The new health secretary must deal with massive waiting lists and exhausted health staff.
Sajid Javid has taken over from Matt Hancock as Health Secretary for England at an extraordinary time – what does the change at the top mean for the NHS?
Mr Javid is a political heavyweight, having held two of the great offices of state, Chancellor of the Exchequer and Home Secretary, as well as three other Cabinet posts.
What’s more he was at one stage the minister in charge of social care in England.
So the new health secretary has a good understanding already of some of the key issues.
And he knows all about the inner workings of the Treasury and how the public spending levers work.
But even so, he has a daunting workload ahead with some of the most difficult public policy challenges of any Whitehall department. And that’s not including the continuing effort to keep on top of Covid.
Mr Javid has set the bar very high for himself with his comment that he wants to see an end to the pandemic and a return to normal “as soon and as quickly as possible”. And therein could lie his biggest problem.
Health leaders have already warned that bringing waiting times for non-urgent surgery down to reasonable levels could take two years at least.
If that turns out to be the case, patients may feel Mr Javid’s optimistic pledge has not been met.
A waiting list of 5.1 million patients in England is the highest since modern records began and is likely to keep on rising as long as more patients are referred for surgery and the backlog has not been significantly reduced.
Throwing money at the problem is one answer and the new health secretary will know what arguments to use to persuade Treasury ministers and mandarins.
Grants to hospitals to build new operating theatres have been made. But more capacity will need more staff hours and the NHS workforce is already at full stretch.
Workforce fatigue and morale, Mr Javid will already know, is one of the biggest problems right now for the health service. Once again there are no quick fixes with multi-year training required for new doctors and nurses.
The coming winter could be as challenging as the last though in different ways.
Flu was effectively suppressed last winter thanks to social distancing. That means less residual population immunity and medical experts have warned that the coming winter could see a nasty resurgence of flu.
The last bad flu season was in 2018 and then – even before Covid existed – there were widespread suspensions of routine operations and procedures.
At least Mr Javid is well acquainted with the arguments about social care reform. But that does not mean solutions will be any easier to find.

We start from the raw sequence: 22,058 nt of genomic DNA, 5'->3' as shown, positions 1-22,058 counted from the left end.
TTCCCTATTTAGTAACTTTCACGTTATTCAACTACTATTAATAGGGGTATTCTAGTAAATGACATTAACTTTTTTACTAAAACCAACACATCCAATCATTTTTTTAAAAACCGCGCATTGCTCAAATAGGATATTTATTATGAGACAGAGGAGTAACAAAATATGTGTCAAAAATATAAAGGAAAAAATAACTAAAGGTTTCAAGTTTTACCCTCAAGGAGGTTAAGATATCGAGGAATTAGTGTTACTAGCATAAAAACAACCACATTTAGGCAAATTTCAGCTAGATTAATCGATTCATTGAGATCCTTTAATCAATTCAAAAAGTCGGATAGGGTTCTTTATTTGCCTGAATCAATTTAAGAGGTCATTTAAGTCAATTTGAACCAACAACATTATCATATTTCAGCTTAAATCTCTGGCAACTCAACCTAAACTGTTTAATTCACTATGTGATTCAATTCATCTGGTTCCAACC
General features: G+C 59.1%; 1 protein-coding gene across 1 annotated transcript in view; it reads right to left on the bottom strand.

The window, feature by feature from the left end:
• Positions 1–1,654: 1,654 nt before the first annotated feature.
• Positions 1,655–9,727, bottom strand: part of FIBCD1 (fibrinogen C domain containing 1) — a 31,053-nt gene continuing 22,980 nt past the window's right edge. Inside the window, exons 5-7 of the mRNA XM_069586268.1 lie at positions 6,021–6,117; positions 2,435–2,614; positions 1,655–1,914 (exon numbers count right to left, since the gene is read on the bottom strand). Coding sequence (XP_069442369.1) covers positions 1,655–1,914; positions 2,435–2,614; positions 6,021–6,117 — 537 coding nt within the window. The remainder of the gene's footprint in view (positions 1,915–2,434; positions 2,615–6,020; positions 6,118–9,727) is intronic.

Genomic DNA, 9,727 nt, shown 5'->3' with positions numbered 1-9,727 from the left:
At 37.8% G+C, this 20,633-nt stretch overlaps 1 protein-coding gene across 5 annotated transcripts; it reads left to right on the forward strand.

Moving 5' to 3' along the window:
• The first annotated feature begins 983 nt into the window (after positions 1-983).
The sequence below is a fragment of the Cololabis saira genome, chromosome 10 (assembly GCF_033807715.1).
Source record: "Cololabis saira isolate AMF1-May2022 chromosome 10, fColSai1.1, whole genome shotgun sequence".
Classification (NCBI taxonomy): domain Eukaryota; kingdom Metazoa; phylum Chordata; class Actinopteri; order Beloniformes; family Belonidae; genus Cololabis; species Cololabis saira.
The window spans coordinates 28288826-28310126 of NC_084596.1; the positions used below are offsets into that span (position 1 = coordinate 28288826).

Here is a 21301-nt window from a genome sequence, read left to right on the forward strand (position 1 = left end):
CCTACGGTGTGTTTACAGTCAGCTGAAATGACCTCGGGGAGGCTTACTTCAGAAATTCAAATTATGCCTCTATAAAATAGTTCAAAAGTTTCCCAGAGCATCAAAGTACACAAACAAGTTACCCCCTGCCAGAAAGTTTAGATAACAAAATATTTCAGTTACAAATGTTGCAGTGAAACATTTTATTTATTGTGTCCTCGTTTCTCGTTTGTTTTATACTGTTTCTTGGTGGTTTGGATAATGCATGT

He will have to immerse himself in the detail and, working with the Prime Minister and Chancellor, try to come up with answers about financing which will be hard to sell to the electorate.
The new health secretary will have to wrestle with all these issues without one key lieutenant.
Sir Simon Stevens, head of NHS England, is set to leave at the end of next month. He will be a very hard act to follow and leadership of health and social care in England will be in the hands of two newcomers, which may itself be unsettling for the NHS.
And then there is the pandemic. Sajid Javid will have to focus almost daily on the raft of complex data and advice from its scientific advisory group SAGE, and make finely balanced judgements about what is right for the nation’s health as well as the economy.
The vaccination programme is well advanced but the rollout of booster jabs in the autumn and linking that to the flu campaign could be even more complex than what’s been run up until now.
Long Covid will continue to cast a shadow with fears that patient numbers will increase.
Above all his new job will require huge amounts of energy. Matt Hancock was criticised over some aspects of his handling of the pandemic but many would praise his drive and determination to push for delivery of vaccines and other essential services.
Mr Hancock’s successor will have to continue fronting up on the relentless timetable of interviews, Commons statements and press conferences.
Chancellor and home secretary are big jobs. Mr Javid will now have to show he can deliver at the heart of the government’s response to the biggest peacetime crisis of modern times.
He will be under intense scrutiny and continuing pressure to meet his aim of getting the country out of the pandemic.